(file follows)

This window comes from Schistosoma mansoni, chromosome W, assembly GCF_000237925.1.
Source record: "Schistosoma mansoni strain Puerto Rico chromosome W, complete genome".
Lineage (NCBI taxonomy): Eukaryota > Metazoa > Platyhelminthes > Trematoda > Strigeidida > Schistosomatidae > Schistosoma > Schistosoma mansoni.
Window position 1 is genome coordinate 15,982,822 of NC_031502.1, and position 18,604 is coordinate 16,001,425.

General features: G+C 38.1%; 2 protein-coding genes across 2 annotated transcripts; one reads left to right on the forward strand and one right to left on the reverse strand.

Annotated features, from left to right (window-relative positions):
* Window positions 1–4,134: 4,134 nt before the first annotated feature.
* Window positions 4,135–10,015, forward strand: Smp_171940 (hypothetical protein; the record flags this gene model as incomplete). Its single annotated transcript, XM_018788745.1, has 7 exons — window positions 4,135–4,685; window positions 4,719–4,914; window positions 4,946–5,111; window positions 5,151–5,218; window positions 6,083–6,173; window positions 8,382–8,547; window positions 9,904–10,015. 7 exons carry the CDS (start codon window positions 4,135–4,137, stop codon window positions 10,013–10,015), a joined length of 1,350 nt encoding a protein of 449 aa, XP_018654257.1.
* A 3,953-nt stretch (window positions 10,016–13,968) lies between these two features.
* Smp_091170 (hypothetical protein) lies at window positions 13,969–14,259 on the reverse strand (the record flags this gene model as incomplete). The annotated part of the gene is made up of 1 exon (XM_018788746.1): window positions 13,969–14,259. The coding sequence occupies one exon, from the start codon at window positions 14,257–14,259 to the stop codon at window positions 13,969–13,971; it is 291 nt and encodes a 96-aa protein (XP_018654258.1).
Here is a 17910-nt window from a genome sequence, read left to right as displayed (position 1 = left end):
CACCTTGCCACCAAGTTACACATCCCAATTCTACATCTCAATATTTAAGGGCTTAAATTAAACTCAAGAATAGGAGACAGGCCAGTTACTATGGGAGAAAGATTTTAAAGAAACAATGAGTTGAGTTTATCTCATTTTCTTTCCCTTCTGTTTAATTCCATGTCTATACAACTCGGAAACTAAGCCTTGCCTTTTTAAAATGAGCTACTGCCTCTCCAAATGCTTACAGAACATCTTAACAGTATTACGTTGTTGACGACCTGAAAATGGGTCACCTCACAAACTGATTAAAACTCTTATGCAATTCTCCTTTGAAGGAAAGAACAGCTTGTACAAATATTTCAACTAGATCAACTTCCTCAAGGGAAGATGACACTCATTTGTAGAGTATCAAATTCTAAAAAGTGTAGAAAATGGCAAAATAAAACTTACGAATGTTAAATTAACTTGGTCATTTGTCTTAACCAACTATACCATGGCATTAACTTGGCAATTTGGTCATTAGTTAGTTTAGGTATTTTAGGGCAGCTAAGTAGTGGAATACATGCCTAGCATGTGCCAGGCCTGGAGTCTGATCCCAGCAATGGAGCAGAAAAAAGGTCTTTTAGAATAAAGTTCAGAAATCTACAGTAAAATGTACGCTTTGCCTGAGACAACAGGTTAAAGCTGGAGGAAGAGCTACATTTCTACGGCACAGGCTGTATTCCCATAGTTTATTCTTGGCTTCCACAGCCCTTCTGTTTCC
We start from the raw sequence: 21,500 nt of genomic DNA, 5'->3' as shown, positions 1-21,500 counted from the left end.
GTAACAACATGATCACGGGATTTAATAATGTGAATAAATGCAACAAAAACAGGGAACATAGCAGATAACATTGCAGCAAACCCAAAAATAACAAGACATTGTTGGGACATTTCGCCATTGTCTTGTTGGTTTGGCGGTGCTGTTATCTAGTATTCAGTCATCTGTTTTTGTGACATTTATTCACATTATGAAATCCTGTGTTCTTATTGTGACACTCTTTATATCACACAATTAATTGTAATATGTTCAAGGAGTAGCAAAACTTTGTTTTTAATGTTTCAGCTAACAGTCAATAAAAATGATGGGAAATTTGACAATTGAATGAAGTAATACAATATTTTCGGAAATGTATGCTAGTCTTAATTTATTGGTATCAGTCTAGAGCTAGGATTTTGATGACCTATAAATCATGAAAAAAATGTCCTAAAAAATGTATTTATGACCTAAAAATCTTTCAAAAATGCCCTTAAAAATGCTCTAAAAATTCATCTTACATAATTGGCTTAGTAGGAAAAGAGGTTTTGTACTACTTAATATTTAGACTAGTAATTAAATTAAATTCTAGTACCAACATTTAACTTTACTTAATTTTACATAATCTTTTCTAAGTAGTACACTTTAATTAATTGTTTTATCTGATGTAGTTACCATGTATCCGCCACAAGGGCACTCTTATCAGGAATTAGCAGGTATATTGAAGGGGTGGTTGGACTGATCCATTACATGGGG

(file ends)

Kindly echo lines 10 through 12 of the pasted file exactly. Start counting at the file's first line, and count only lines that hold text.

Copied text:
* Smp_091170 (hypothetical protein) lies at window positions 13,969–14,259 on the reverse strand (the record flags this gene model as incomplete). The annotated part of the gene is made up of 1 exon (XM_018788746.1): window positions 13,969–14,259. The coding sequence occupies one exon, from the start codon at window positions 14,257–14,259 to the stop codon at window positions 13,969–13,971; it is 291 nt and encodes a 96-aa protein (XP_018654258.1).
Here is a 17910-nt window from a genome sequence, read left to right as displayed (position 1 = left end):
CACCTTGCCACCAAGTTACACATCCCAATTCTACATCTCAATATTTAAGGGCTTAAATTAAACTCAAGAATAGGAGACAGGCCAGTTACTATGGGAGAAAGATTTTAAAGAAACAATGAGTTGAGTTTATCTCATTTTCTTTCCCTTCTGTTTAATTCCATGTCTATACAACTCGGAAACTAAGCCTTGCCTTTTTAAAATGAGCTACTGCCTCTCCAAATGCTTACAGAACATCTTAACAGTATTACGTTGTTGACGACCTGAAAATGGGTCACCTCACAAACTGATTAAAACTCTTATGCAATTCTCCTTTGAAGGAAAGAACAGCTTGTACAAATATTTCAACTAGATCAACTTCCTCAAGGGAAGATGACACTCATTTGTAGAGTATCAAATTCTAAAAAGTGTAGAAAATGGCAAAATAAAACTTACGAATGTTAAATTAACTTGGTCATTTGTCTTAACCAACTATACCATGGCATTAACTTGGCAATTTGGTCATTAGTTAGTTTAGGTATTTTAGGGCAGCTAAGTAGTGGAATACATGCCTAGCATGTGCCAGGCCTGGAGTCTGATCCCAGCAATGGAGCAGAAAAAAGGTCTTTTAGAATAAAGTTCAGAAATCTACAGTAAAATGTACGCTTTGCCTGAGACAACAGGTTAAAGCTGGAGGAAGAGCTACATTTCTACGGCACAGGCTGTATTCCCATAGTTTATTCTTGGCTTCCACAGCCCTTCTGTTTCC